- Patients who had previous dental treatment done.
- Guardians instead of parents accompanying children.
- Patients with special care needs.
- Patients with congenital anomalies.
In this study, 301 parents visiting for the dental treatment of their child for the 1 st time in the Department of Pedodontics, Himachal Pradesh Government Dental College, Shimla, were provided with a formulated questionnaire to be filled.
In the questionnaire "Spence children anxiety scale" (parent report) and (preschool version) form were used to assess the general anxiety of the child.  The SES was recorded using "A New Instrument (scale) for Measuring the Socioeconomic Status of a Family;"  which was later evaluated for correlation with specific strata of the society.
Child's height and weight was recorded by the examiner using:
- Height chart (interval of 1 cm. each).
- Weight (interval of 0.5 kg each).
The BMI  was assessed using the formula:
"BMI = Weight (kg)/height (in m)." 
During the first visit thorough oral examination was done and if required the radiographs were taken.
In the second visit, the child was exposed to the required dental procedure. The operator/working dentist was same for all the patients. For all dental procedures, proper aseptic protocol was followed. If the tooth was indicated for restorative or endodontic procedure proper isolation was done by rubber dam or cotton rolls depending on the cooperation of the patient. During the procedure, the child's behavior was assessed by single examiner other than operator who was trained in the use of Frankel's scale.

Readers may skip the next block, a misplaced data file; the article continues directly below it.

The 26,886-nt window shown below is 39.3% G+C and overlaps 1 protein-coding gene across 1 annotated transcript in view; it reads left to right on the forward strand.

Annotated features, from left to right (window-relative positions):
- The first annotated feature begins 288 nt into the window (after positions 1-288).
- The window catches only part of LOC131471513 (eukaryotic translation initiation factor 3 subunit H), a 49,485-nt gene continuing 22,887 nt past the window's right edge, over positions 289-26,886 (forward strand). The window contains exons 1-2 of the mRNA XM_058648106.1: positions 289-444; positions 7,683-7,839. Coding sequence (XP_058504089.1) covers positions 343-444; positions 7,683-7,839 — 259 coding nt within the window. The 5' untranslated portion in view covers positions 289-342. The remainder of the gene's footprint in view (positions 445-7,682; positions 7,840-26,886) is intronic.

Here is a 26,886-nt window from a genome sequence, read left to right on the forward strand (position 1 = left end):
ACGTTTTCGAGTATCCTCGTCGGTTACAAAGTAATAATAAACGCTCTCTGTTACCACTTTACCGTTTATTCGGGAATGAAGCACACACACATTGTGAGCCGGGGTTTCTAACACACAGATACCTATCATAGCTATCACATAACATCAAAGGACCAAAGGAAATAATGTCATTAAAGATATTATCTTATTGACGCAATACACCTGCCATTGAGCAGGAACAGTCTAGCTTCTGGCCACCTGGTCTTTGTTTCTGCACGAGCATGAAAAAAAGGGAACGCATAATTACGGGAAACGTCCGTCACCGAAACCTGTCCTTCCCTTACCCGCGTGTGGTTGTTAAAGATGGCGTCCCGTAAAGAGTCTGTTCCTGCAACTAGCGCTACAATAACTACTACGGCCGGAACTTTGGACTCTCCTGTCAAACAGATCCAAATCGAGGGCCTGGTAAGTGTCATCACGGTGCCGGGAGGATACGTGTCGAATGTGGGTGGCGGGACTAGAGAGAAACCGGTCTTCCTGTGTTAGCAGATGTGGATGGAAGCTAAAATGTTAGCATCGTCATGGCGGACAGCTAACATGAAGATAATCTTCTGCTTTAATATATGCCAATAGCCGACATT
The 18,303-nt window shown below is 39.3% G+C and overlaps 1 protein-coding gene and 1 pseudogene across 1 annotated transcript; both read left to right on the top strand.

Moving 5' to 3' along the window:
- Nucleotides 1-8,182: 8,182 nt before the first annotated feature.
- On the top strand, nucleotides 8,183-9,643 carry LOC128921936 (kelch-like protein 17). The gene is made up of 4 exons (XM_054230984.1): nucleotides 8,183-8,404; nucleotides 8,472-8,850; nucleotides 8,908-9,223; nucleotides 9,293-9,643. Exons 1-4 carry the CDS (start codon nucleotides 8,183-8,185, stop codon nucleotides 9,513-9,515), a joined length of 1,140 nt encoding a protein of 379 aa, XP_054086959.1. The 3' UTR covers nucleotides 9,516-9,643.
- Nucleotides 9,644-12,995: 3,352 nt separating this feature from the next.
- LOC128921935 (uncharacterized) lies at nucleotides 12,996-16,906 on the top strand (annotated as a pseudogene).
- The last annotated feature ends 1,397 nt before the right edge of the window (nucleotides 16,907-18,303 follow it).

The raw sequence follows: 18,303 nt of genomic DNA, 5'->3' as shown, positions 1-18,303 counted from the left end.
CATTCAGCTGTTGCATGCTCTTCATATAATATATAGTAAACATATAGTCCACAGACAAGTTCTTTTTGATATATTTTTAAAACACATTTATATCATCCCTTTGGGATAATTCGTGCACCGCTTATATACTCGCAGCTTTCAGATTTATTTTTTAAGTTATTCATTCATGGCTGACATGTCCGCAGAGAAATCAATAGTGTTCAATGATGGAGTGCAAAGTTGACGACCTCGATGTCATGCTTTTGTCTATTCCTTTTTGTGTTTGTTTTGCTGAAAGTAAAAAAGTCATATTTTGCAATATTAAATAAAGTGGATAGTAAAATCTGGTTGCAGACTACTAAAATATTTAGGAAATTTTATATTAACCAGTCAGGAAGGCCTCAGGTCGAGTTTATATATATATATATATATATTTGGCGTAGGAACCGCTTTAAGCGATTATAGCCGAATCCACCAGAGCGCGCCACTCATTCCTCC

| Results|| |
Data were analyzed using SPSS software (SPSS Inc., Chicago, III, USA) for windows release. Association of behavior with sociodemographic variable, general anxiety, BMI, and multimedia was determined using Chi-square test. The level of significance was set at 5% (i.e., P < 0.05). Three hundred and one children and their parents participated in the study.
Among sociodemographic factors, increasing age is directly related to child's positive behavior, whereas other factors such as gender and SES are not significantly related. General anxiety significantly affects the child's behavior. BMI of the child is not related to child's behavior in dental operatory. Multimedia was not found to be significantly affecting the behavior of the child in dental operatory [Table 1], [Table 2], [Table 3], [Table 4], [Table 5], [Table 6].
|Table 3: The relationship between social status score and Frankel behavior |
Click here to view
| Discussion|| |